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The button-down shirt went from being a way to avoid censorship in films, to a stylish symbol for feminism and androgyny.

Image: Instagram @violette_fr

When a woman throws on a button-down shirt – especially an oversized one – she evokes a charm that’s sexy, mysterious, edgy and boyish all at once. She bridges the space between femininity and masculinity, and is offered endless opportunities for personalisation.

Italian actress Claudia Cardinale (Image: Getty)

The button-down has also earned its reputation as being the “post-sex” shirt, also known as the “sexy shirt switch” trope, named after the common cinematic trick that dates back to the 1950s to imply that sex had just taken place, and the woman has decided to shuffle into the man’s shirt. Not only was this trope a way for directors to avoid censorship while still maintaining the sex appeal, it reflected the shift of post-war attitudes, igniting a sexual revolution that coincided with second-wave feminism and the women’s liberation movement. A woman wearing a man’s button-down shirt became the symbol of a liberated sexuality, gender equality, and independence – especially during a time when a man’s clothing was taken seriously in society.

To this day, seeing a woman borrowing a man’s shirt is not just a sign of intimacy, it also indulges the stereotypical alpha male trope and his ideal fantasies of what female sexuality is supposed to be. The women should be skinny, petite and delicate enough to look appear submissive in the button-down, but still be able to carry the look.

Eventually fashion brands began to jump on the trend, such as Van Heusen in the ‘80s when it launched a campaign selling dress shirts accompanied with the tag line: “For a man to wear. And a woman to borrow”. The overtly sexual commercial features a series of women going about their day whilst wearing men’s shirts – highlighted with the male gaze – with submissive quotes such as “If you think I look good in this Van Heusen, you should see Jeffrey – after all it’s his shirt,” or “Peter said I could have anything I wanted, so I took his Van Heusen shirt right off his back.”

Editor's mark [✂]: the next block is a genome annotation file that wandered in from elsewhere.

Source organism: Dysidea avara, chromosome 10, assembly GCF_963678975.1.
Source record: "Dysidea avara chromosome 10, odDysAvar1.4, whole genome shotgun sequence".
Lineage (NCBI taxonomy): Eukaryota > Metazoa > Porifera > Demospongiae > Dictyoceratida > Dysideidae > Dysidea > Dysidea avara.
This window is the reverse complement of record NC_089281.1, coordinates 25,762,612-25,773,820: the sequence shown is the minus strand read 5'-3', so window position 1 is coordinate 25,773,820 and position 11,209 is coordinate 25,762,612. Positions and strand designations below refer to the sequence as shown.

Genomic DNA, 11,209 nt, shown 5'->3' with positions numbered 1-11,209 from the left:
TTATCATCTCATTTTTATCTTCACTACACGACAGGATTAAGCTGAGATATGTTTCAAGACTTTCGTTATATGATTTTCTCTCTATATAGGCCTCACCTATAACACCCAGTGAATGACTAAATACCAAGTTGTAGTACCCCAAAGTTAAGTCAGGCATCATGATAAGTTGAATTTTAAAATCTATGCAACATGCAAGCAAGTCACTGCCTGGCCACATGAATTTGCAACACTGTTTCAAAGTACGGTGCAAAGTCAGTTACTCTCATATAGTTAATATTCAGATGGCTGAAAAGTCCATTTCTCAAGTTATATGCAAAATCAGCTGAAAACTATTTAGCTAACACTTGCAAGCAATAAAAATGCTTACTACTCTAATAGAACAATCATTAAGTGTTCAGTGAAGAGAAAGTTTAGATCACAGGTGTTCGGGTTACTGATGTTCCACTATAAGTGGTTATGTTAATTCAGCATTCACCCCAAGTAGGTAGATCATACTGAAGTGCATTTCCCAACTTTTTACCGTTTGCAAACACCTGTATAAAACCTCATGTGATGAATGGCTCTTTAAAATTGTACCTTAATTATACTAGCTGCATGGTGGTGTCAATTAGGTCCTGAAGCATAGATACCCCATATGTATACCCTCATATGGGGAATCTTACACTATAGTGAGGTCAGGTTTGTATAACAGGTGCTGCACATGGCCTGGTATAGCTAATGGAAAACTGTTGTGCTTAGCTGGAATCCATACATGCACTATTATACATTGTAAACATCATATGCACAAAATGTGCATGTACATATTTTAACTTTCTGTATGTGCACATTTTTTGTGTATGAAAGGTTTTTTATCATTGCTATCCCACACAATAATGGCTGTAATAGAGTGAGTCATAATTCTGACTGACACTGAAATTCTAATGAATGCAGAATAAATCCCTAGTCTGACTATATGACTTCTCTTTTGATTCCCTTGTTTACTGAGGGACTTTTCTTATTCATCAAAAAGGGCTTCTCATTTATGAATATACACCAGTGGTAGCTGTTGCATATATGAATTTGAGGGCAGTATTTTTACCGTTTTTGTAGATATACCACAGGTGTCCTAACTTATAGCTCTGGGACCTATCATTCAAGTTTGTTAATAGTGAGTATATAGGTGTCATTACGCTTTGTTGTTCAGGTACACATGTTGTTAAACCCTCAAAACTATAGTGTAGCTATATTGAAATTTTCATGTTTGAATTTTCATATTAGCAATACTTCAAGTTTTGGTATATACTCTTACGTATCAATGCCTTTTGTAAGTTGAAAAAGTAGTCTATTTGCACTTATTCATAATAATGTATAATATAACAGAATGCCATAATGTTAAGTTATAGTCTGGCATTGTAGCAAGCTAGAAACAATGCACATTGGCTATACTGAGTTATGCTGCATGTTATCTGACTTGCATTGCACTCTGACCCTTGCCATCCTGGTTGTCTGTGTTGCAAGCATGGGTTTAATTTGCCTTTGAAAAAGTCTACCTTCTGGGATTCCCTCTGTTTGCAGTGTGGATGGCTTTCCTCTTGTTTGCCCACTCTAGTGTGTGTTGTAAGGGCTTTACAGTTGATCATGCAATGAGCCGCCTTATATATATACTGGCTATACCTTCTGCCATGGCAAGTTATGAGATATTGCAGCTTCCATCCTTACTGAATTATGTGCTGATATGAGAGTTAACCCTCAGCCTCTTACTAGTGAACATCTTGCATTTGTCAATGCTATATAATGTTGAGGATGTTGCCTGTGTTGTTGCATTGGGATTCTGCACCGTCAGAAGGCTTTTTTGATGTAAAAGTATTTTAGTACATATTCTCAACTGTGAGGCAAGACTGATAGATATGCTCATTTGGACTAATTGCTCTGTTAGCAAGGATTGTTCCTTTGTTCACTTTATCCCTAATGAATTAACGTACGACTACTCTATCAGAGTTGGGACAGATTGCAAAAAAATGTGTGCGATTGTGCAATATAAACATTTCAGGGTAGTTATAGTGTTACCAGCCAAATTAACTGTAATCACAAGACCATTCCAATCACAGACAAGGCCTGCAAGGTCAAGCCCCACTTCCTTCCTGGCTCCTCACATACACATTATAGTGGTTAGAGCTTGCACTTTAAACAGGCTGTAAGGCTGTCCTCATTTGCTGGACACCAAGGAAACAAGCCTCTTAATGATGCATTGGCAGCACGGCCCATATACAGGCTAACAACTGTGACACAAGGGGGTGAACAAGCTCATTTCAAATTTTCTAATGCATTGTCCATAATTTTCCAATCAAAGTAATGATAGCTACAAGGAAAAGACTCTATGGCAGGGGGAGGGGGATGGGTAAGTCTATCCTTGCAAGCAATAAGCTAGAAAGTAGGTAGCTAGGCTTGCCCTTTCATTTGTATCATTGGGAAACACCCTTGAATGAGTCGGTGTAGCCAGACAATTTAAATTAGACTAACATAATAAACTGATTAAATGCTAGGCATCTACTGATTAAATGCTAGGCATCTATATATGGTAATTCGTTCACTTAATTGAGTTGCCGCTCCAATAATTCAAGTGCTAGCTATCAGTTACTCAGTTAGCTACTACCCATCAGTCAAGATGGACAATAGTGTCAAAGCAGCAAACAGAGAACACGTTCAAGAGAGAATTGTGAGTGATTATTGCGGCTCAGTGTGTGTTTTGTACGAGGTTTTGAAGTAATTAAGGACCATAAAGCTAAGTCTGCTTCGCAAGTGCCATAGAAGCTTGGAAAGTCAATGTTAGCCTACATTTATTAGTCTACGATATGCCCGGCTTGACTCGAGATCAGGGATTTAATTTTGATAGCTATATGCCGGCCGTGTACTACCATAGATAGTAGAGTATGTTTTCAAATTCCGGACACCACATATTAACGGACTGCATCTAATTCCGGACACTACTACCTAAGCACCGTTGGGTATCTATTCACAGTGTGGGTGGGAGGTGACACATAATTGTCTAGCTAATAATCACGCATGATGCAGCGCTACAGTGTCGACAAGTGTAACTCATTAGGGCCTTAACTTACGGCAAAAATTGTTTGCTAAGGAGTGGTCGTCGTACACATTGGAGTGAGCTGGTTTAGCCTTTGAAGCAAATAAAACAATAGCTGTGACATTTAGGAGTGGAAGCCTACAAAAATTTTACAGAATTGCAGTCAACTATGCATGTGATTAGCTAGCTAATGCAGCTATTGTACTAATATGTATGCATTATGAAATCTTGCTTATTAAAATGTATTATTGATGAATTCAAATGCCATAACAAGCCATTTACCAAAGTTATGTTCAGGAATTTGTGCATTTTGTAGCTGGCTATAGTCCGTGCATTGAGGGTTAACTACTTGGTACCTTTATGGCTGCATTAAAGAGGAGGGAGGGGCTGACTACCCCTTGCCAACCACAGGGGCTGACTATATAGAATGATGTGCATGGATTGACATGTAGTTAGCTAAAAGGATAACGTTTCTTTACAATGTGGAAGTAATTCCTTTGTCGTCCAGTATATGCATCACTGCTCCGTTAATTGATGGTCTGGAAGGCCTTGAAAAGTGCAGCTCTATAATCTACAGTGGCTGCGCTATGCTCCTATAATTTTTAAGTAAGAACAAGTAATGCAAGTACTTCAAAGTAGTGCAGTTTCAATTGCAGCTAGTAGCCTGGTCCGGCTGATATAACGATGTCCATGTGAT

The post-sex button-down shirt look still continues to be prevalent in films no matter the era. From Audrey Hepburn in Breakfast at Tiffany’s and Uma Thurman in Pulp Fiction to Julia Roberts in Pretty Woman and Gwyneth Paltrow in Iron Man. 

Julia Roberts and Richard Gere in ‘Pretty Woman’. (Image: Getty)

Thankfully, today we’re more likely to embrace wearing the button-down simply as a humble, timeless, and versatile wardrobe staple that suits a variety of moods and occasions. It’s especially favoured by those who appreciate sporting a minimalist, androgynous, or Parisian-chic style. We ride on the fourth-wave feminism, where body positivity is celebrated while outdated, stereotypical tropes are called out. Its sex appeal still remains, but power over it has been taken back by the woman. 

The button-down shirt’s unisex quality is now loved by fashion brands who wish to eschew traditional masculine and feminine proportions in clothing, such as Rich Mnisi, Wilde Vertigga, Alexander Wang, Acne Studios, and Jil Sander. We managed to transform the man’s dress shirt from an old-fashioned sex symbol to a fun fashion icon that we are free to stylise however we wish – whether it’s to appear sexy or conservative. 

Featured image: Photo by Snap/REX/Shutterstock (390917p)

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